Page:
A frozen AC unit can be a common problem, especially in the summer when the unit is in constant use. Identifying the problem early can save you not only from the heat but also from high energy costs. While a lot of these problems require a professional, there are a few things you can try yourself before calling us.
Diagnosing the Problem
First, check the interior for any ice build-up. Generally speaking, you’re looking for mounds of white or off-white frost inside your unit. In severe cases, you’ll find ice buildup outside the unit or the pipes. If there are none, you should contact us through our website as soon as possible.
Causes & Solutions
Below are some common causes and solutions you might run into while troubleshooting a frozen AC unit.
Old Air Filter
Filters trap dust, pollen, and other particles to prevent them from accumulating and damaging your unit. Additionally, they keep the air clean by reducing airborne allergens. Over time, these particles build up in the filter screen, restricting airflow, which means less warm air gets into the unit, causing ice to build up. To avoid these problems, it is recommended that you change your filters. Here are some signs that your filter needs to be changed.
- Dust buildup around air vents
- Takes a longer than normal time to heat or cool the area
- Higher energy bills
- The unit is hot (not just warm) to the touch
- You can’t remember the last time you’ve changed it
Filters need to be replaced every 3-6 months, depending on their type and usage. Luckily, this is an easy task that requires a few tools and a little knowledge.
Changing Your Air Filter
- Turn off the unit
Keeping the unit on while changing the filter might allow particulates to get through and damage the system. If you have a window unit, unplug it. If you have a central-air system, locate the breaker and switch it off (Be aware breakers regulate the electricity for multiple outlets and even rooms. Turning off the breaker may turn off other devices.)
- Locate the air filter
You can usually find the filter easily near your furnace. You’ll see it behind a grate or grill. It will be dusty if it needs replacement.
- Remove the filter
Each model is different, but there should be a way to remove a small cover and access the filter to remove it. Around the edge, you should see an arrow or a series of arrows. This indicates the direction of airflow the filter was designed to accommodate. Take a picture, draw an arrow on the unit, or whatever helps you remember the direction.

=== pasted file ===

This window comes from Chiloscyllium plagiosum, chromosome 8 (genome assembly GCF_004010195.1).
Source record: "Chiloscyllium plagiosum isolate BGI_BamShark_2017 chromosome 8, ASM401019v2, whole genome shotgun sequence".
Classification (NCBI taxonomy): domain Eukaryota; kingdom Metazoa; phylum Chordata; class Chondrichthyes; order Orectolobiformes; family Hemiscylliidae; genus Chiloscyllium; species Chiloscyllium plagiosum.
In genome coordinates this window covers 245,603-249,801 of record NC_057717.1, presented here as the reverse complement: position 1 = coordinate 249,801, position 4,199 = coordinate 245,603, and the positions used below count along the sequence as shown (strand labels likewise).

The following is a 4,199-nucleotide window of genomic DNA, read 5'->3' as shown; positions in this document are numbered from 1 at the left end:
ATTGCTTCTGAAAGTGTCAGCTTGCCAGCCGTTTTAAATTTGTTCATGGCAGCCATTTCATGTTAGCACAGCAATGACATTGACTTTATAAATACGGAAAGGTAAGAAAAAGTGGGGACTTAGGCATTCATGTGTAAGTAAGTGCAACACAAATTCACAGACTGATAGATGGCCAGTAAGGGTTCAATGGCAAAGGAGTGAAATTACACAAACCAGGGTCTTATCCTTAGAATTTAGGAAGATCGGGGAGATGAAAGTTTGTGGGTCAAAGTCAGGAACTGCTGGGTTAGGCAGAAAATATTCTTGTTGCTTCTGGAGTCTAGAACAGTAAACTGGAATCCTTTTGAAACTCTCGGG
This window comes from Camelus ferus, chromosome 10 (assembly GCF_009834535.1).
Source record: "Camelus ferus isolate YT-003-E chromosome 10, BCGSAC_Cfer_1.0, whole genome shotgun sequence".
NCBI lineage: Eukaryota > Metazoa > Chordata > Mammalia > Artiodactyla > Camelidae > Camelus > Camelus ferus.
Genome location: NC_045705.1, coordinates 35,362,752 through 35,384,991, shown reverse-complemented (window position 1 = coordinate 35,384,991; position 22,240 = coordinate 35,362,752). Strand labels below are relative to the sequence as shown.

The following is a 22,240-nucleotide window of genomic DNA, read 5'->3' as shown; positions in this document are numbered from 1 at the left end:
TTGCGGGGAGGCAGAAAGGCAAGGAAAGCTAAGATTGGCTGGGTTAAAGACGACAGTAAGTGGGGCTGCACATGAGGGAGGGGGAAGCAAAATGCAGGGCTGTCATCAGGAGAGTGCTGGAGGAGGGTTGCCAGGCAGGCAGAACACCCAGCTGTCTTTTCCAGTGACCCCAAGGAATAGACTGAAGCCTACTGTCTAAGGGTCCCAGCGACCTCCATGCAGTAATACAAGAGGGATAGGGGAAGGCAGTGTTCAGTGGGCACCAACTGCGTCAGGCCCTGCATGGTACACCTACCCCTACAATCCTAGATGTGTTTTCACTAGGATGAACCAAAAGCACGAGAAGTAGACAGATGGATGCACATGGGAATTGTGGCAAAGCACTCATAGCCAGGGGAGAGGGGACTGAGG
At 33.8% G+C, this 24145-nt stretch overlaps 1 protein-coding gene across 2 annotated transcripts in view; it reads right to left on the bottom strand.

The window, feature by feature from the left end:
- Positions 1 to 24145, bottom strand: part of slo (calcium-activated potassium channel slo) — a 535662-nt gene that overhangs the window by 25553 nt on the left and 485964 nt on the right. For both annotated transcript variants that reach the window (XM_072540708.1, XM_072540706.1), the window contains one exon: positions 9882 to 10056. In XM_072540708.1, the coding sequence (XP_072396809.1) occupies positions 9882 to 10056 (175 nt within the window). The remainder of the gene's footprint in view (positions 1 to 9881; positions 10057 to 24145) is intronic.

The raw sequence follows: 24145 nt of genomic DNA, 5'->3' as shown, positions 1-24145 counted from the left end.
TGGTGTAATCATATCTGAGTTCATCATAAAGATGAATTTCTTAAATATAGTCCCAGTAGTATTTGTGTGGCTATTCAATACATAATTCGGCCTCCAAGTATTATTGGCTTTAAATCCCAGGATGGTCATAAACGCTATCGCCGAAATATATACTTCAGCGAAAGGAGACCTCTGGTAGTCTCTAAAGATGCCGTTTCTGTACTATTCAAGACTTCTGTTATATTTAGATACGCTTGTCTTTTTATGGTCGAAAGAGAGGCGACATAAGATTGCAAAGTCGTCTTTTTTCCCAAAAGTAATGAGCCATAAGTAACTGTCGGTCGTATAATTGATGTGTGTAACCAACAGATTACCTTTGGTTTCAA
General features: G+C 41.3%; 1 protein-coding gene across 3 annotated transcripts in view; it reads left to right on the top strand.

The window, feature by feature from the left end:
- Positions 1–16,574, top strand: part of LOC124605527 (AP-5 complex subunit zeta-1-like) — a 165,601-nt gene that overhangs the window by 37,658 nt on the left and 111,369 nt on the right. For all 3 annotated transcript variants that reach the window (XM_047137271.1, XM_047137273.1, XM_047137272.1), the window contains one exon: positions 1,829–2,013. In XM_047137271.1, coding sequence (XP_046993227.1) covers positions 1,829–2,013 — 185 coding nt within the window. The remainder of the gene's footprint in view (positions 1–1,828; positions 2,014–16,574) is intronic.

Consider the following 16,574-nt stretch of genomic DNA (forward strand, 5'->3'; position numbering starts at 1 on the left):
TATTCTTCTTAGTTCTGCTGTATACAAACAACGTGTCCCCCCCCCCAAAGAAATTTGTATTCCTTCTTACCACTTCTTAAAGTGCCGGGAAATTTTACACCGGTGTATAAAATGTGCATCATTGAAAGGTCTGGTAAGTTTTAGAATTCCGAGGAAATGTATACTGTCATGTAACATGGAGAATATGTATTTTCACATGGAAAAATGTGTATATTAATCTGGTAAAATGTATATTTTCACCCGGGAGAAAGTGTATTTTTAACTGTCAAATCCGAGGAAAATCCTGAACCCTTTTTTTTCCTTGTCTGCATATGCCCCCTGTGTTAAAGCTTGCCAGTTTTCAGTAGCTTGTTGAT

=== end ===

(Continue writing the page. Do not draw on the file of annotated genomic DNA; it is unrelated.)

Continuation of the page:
- Replace the filter
Air filters can be made using several different materials, such as fiberglass, UV, pleated paper, and so on. Note the type and size of air filter you currently have and try to buy something similar.
Once you have your new filter, repeat the removal process and replace the filter, making sure the arrows on the new filter point in the same direction as the old one. Replace the cover, ensuring it closes easily and securely back into place. Turn the unit back on. It should operate normally now.
- Some things to note
As the system returns to normal, the ice buildup will begin to thaw. A small amount of ice will simply evaporate without a problem, but you may have leakage with a more serious buildup. Place some absorbent fabrics around the unit in case this happens to avoid puddles which may damage wooden floors, linoleum, etc.
Closed or Blocked Returns
Central air units use ventilation ducts to distribute warm or cool air through the building. Vents release air into the building while returns draw air into the system for reheating or cooling. During the summer months, warm air keeps the unit from accumulating ice, while cooler air in the winter helps keep the unit from overheating. However, if these returns are closed or obstructed, air cannot return to the unit. So, make sure all the returns are open and clear. If you’re having trouble telling a vent and a return apart, vents can be closed, usually by a switch or knob on the vent itself. Returns cannot be closed.
The Unit is Set Too Low
Every AC unit has a minimal operating temperature of approximately 67°F(~19°C). If the unit is set too low, it may begin to build up ice. The solution is straightforward; set the unit from Auto to On or Fan. This will allow warmer air to circulate through the system to thaw it out. Setting the unit to On will also help the water evaporate more quickly. Place towels around the unit in case of leakage.
Dirty or Damaged Ventilator Coil
The ventilator coil looks like a radiator and sits in the front of the unit and plays a crucial part in the air conditioning process. As outside air is drawn into the unit, a refrigerant, usually freon, is pumped into the coils where it absorbs heat. The cool air is then circulated back out and the freon flows into another part of the unit to cool off before being circulated again.
A damaged or dirty ventilator coil reduces the unit’s ability to draw in air, making the unit heat up, which can lead to faster cycling times (the unit is “turning off and on again” frequently), warm air from the unit, and odd sounds as the unit strains to draw air in.
Don’t try to clean them yourselves, unless you know what you’re doing. The fins are fragile and easily bent. Bent fins not only reduce the unit’s overall performance but can shorten its lifespan.